Korean J Fam Pract. 2017; 7(4): 497-502  https://doi.org/10.21215/kjfp.2017.7.4.497
The Association between Weight Change and Depression in Korean Adults: The Korea National Health and Nutrition Examination Survey 2010-2012
Hye-Rim Jeon1, Ji Eun Lee1, Soo Lee1, Kyung-Do Han2, Suk Won Park1, Ji Hyun Kim1, Jin Hee Yoon1, Kyung-Hwan Cho1, Yang-Hyun Kim1,*
1Department of Family Medicine, Korea University College of Medicine; 2Department of Medical Statistics, College of Medicine, The Catholic University of Korea, Seoul, Korea
Yang-Hyun Kim
Tel: +82-2-871-1160, Fax: +82-2-928-8083
E-mail: mrchir@naver.com
Received: July 8, 2016; Revised: September 13, 2016; Accepted: September 17, 2016; Published online: August 20, 2017.
© Korean Academy of Family Medicine. All rights reserved.

This is an open-access article distributed under the terms of the Creative Commons Attribution Non-Commercial License (http://creativecommons.org/licenses/by-nc/4.0) which permits unrestricted noncommercial use, distribution, and reproduction in any medium, provided the original work is properly cited.
Abstract
Background: Obesity is one of the public health problems in South Korea. It has been known that various physical and psychological diseases, such as depression, are associated with obesity. Some studies have found that subjects with obesity, who had higher rates of depression, exhibited more weight change. Therefore, we evaluated relationship between weight change and depression in a representative sample of the Korean population.
Methods: We analyzed the data of 17,813 participants (7,550 men and 10,263 women) from the 2010 to 2012 Korea National Health Survey. Depression was estimated based on cases of depression that had been diagnosed by a physician. Multivariate logistic regression analyses were performed to examine the relationship between weight change and depression.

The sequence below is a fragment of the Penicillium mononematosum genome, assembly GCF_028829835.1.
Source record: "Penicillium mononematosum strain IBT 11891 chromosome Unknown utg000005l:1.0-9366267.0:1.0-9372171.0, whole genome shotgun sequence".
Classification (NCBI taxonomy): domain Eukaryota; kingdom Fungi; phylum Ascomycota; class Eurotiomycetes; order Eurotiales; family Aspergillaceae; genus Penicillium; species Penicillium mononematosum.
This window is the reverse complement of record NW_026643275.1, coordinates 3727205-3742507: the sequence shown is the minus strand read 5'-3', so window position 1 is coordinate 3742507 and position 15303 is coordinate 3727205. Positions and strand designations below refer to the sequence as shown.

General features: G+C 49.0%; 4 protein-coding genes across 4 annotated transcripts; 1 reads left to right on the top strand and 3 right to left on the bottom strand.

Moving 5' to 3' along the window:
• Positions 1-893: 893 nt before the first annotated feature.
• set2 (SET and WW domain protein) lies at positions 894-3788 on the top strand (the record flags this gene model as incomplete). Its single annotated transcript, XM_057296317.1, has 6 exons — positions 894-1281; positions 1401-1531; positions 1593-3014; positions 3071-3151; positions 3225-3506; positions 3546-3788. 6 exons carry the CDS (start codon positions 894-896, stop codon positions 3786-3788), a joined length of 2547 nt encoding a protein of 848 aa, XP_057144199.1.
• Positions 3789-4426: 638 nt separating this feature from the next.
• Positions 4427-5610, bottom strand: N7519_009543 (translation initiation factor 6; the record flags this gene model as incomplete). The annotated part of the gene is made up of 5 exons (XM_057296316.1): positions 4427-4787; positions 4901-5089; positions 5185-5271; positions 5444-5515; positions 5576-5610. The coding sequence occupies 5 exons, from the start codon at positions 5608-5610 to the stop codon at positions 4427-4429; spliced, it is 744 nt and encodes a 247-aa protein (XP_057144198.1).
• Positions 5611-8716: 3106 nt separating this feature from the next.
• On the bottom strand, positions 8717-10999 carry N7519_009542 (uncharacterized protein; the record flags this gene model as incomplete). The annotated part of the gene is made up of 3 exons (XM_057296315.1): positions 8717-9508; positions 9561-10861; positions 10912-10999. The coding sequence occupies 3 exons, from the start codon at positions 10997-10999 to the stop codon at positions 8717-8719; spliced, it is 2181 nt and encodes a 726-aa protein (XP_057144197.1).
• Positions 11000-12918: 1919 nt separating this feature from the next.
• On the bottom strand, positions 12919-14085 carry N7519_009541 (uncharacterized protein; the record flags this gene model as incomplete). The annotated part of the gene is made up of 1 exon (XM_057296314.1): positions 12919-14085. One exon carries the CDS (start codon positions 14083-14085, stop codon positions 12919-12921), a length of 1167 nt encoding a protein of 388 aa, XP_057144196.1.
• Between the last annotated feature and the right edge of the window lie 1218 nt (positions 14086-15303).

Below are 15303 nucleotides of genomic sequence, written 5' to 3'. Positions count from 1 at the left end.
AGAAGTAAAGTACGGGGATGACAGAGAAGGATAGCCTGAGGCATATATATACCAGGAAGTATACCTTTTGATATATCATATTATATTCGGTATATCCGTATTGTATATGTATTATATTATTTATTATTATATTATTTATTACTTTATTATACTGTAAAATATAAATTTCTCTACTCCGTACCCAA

Results: The weight gained during the past 1 year increased the risk of depression (odds ratio [OR]=1.566, 95% confidence interval [Cl]=1.218–2.013, P=0.002). This association was statistically significant among women (OR=1.603, 95% CI=1.210–2.122). Compared to the obesity group (body mass index ≥25), the non-obesity group had a higher adjusted OR for depression (OR=1.670, 95% CI=1.195–2.334). Those aged 40 to 60 years (OR=1.797, 95% CI=1.284–2.515) and over 60 years (OR=1.889, 95% CI=1.003–3.557) had higher ORs for depression, while those aged under 40 years showed no significant differences.
Conclusion: Weight gain in the past 1 year is associated with depression, especially in subjects who are female, non-obese, and aged over 40 years. Further research using a prospective design is needed to investigate the interaction between weight change and depression.
Keywords: Weight Change; Depression; Obesity; Korea National Health And Nutrition Examination Survey V
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